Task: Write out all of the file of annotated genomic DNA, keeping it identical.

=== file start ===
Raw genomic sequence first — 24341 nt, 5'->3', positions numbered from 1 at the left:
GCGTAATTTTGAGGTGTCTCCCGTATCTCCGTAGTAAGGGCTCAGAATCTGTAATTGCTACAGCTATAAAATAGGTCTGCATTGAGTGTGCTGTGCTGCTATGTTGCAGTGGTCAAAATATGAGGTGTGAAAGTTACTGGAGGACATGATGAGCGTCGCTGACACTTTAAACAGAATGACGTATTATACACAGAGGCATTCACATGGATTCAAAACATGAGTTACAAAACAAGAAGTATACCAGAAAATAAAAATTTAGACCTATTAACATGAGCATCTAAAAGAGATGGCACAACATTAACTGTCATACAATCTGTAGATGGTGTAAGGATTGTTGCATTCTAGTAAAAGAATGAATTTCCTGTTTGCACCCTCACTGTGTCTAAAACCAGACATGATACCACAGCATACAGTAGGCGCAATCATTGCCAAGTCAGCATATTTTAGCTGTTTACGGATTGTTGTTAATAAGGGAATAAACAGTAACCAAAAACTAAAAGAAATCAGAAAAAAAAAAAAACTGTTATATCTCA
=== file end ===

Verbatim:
Raw genomic sequence first — 24341 nt, 5'->3', positions numbered from 1 at the left:
GCGTAATTTTGAGGTGTCTCCCGTATCTCCGTAGTAAGGGCTCAGAATCTGTAATTGCTACAGCTATAAAATAGGTCTGCATTGAGTGTGCTGTGCTGCTATGTTGCAGTGGTCAAAATATGAGGTGTGAAAGTTACTGGAGGACATGATGAGCGTCGCTGACACTTTAAACAGAATGACGTATTATACACAGAGGCATTCACATGGATTCAAAACATGAGTTACAAAACAAGAAGTATACCAGAAAATAAAAATTTAGACCTATTAACATGAGCATCTAAAAGAGATGGCACAACATTAACTGTCATACAATCTGTAGATGGTGTAAGGATTGTTGCATTCTAGTAAAAGAATGAATTTCCTGTTTGCACCCTCACTGTGTCTAAAACCAGACATGATACCACAGCATACAGTAGGCGCAATCATTGCCAAGTCAGCATATTTTAGCTGTTTACGGATTGTTGTTAATAAGGGAATAAACAGTAACCAAAAACTAAAAGAAATCAGAAAAAAAAAAAAACTGTTATATCTCA